Building a better internet

Building a better internet
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A look at how we communicate

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Dragon Ball Z was still fresh in the United States when my mom first signed us up for the Internet. We had 28.8k with a monthly limit on the hours we could spend online and an abrupt disconnection the moment someone tried to call us. Nothing better came around for years, but I was young enough to never consider such a thing existed. I followed my mom’s example and spent time in chat rooms, telling everyone everything about me. Gained a girlfriend who lived in Canada and promised me her dad worked for the government. She told me Mountain Dew contained dead bat juice because her dad saw secret documents in his job proving so. We broke up later because my mom wasn’t too happy about the nearly $1000 phone bill I ran up calling her. Luckily, the phone company showed some empathy and waved the charges.

A new kid moved to our town around this time. Turned out he was as much a fan of Tekken as my mom and I. One afternoon, he invited me over because he’d printed off a bunch of secrets from gamewinners.com and wanted to give them to me. I’d never heard of this site before, but it’s remained as the first site I still go to when looking for a quick reference to a side quest or strategy.

My sophomore year of high school was the first and only science fair I’ve experienced. The partners I ended up with were uninterested in the project, having already planned to attend alternative school the next year. So, with only a week left before the fair, I reached out to the gamewinners forums for help. The topic I posted asked for methods of fixing a scratched CD; I had at least a dozen responses in the first day, all of them wishing me luck on my project. I marked down six that I knew I could get materials for, pleaded with the librarian to let me burn a dozen copies of Yellowcard’s Ocean Avenue, and stayed up all night scratching discs and trying to fix them.

(In case you’re wondering: the best way to fix even a heavily scratched disc is to apply a dab of non-abrasive toothpaste, rub it lightly in a circular motion as you spin the disc around, then rinse with lukewarm water before wiping gently with a washcloth. Creamy peanut butter also works well when applied in the same manner, but isn’t a long-term solution.)

Around this time is when I discovered animeleague.net and the wonderful world of role playing. My name was The Sixth Dragon, which obviously brought inquiries into where the other five went. I took part in the multiverse on the site with a character known as Drago Darkfire — a terrifying name befitting of a terrifying man with a flame-embroidered trench coat holding two swords and a sawed-off shotgun. I made a few friends in the couple of years I spent there. The greatest accomplishment I can remember was a physical map representing one of our role play worlds. Took a month to do, but I had help from my art teacher with a supply of realistic parchment and fantasy maps for inspiration.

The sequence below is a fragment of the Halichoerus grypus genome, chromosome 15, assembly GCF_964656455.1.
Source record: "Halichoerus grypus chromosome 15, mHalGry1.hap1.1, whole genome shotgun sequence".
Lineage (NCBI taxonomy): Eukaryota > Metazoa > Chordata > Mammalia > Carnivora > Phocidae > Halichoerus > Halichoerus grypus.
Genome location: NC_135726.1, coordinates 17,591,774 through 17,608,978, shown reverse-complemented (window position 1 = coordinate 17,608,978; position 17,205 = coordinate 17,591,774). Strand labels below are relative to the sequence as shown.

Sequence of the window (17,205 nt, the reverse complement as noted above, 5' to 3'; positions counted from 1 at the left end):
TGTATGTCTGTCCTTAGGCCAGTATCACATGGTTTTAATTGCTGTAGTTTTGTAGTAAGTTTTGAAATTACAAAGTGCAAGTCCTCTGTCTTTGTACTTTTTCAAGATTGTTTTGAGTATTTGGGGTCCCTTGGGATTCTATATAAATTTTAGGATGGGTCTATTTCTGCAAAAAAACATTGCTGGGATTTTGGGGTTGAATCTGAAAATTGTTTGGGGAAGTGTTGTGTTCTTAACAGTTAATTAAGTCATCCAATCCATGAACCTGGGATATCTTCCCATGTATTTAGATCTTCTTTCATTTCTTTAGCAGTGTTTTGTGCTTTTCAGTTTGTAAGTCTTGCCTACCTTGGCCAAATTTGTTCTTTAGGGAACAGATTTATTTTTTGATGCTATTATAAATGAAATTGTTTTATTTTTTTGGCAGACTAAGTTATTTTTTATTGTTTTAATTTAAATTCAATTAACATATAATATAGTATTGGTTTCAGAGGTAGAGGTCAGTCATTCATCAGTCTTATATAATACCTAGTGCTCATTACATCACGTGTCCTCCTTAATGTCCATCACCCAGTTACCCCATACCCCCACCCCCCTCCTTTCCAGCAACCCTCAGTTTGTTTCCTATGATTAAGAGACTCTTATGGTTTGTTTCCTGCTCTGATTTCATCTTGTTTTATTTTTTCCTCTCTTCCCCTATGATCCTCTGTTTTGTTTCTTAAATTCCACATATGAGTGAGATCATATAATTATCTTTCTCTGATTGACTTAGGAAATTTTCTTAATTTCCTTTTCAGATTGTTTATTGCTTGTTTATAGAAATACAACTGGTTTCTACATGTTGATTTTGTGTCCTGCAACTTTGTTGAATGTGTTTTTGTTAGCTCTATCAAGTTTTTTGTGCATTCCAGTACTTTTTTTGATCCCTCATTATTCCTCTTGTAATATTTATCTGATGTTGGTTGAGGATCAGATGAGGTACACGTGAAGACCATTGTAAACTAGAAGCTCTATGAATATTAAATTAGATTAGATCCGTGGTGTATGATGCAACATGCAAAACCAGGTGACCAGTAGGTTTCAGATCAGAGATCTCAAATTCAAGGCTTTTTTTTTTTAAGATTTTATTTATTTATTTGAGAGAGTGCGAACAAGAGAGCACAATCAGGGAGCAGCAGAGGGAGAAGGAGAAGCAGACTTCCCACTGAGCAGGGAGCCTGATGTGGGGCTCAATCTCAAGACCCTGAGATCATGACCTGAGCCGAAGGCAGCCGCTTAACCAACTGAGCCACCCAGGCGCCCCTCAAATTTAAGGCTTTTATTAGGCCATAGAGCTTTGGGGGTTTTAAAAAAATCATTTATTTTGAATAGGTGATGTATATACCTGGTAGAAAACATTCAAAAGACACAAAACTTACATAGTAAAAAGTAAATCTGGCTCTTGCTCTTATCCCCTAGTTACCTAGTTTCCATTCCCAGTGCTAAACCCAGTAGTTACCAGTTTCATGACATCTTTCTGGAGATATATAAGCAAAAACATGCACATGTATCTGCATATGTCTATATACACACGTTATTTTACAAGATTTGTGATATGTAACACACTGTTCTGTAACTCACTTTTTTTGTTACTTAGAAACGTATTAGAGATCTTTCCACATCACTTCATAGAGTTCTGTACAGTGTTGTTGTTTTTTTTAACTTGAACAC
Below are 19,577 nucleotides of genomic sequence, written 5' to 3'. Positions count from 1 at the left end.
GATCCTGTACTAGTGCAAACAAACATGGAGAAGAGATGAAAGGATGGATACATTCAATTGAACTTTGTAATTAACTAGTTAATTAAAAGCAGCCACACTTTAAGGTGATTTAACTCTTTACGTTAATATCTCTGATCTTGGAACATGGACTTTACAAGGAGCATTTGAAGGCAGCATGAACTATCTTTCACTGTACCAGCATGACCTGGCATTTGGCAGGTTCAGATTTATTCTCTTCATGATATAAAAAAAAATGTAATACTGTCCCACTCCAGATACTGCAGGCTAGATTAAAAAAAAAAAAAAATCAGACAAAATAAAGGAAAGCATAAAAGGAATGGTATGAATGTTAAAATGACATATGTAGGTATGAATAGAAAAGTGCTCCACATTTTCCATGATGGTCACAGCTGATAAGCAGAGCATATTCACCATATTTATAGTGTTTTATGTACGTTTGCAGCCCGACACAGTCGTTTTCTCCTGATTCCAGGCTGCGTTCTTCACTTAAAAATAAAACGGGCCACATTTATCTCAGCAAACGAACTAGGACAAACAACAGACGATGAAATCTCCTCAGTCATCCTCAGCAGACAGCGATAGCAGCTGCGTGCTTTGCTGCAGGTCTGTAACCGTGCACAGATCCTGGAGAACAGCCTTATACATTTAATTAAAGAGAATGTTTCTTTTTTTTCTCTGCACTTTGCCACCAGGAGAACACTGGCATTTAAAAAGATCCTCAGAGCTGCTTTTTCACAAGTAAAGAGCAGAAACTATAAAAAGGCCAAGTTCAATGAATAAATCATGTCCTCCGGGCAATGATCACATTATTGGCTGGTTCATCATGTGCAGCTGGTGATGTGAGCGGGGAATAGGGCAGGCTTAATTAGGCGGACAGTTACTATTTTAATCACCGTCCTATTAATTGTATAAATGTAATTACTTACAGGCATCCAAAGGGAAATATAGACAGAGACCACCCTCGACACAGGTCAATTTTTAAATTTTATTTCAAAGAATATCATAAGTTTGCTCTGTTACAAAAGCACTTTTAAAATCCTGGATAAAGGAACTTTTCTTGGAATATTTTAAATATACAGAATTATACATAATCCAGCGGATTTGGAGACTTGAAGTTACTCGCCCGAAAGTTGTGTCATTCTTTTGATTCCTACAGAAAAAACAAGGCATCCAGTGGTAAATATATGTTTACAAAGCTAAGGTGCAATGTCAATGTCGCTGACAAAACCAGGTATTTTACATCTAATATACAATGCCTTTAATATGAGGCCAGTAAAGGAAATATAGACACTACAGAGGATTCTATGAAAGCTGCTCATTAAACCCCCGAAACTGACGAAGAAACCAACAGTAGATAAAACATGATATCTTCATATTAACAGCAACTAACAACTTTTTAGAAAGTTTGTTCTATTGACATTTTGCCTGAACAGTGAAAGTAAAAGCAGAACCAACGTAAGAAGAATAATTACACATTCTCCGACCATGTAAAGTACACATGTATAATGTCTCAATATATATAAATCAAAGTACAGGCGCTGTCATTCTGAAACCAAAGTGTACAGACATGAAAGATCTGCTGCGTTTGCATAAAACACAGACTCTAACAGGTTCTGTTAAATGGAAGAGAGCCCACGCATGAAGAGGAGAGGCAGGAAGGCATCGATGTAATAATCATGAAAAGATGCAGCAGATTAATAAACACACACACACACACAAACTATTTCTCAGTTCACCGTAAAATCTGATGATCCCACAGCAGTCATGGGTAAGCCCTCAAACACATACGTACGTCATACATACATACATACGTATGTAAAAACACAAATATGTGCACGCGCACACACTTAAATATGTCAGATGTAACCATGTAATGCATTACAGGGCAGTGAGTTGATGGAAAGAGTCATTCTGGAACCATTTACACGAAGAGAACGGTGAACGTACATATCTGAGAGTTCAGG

Have you noticed the one thing I haven’t mentioned in any of these memories?

Harassment. The only times I remember dealing with people being mean occurred offline, in school, from kids in all the years close to mine. It took years for me to ever hear about the Internet being a terrible place one should never experience. I didn’t even know 4chan wasn’t a website for a TV channel until after college. Reddit took even longer to come across my radar.

The last few years, however, have shown me all the harassment I was missing out on. In fact, I even participated in some of it at certain points. Those fond memories I have of growing up with a kinder Internet — and my own misgivings over the times I made life worse for someone else — are the basis for a collection of interviews forming a new series here at Amala Network. In articles to come, we’ll be interviewing people who’ve faced harassment both online and offline; examining causes for harassment and where the line between online and offline becomes blurred; looking at changes which could bring relief to those targeted by abusers; hearing the perspective of those who’ve engaged in harassment; living a tiny fraction of the experiences which have affected so many people throughout the world.

Our next article will cover my own thoughts on positive changes we can make on platforms and in the ways we communicate. We’ll revisit these ideas at the conclusion of this series to see how they can evolve with the new information provided by the experiences others have shared.

We’ve already began interviewing people for this series, but we’re absolutely looking for all the insight we can get! If you’d like to contribute your own experiences and ideas, contact me via email or Twitter. And don’t forget: you support Amala Network on Patreon to help these stories get told!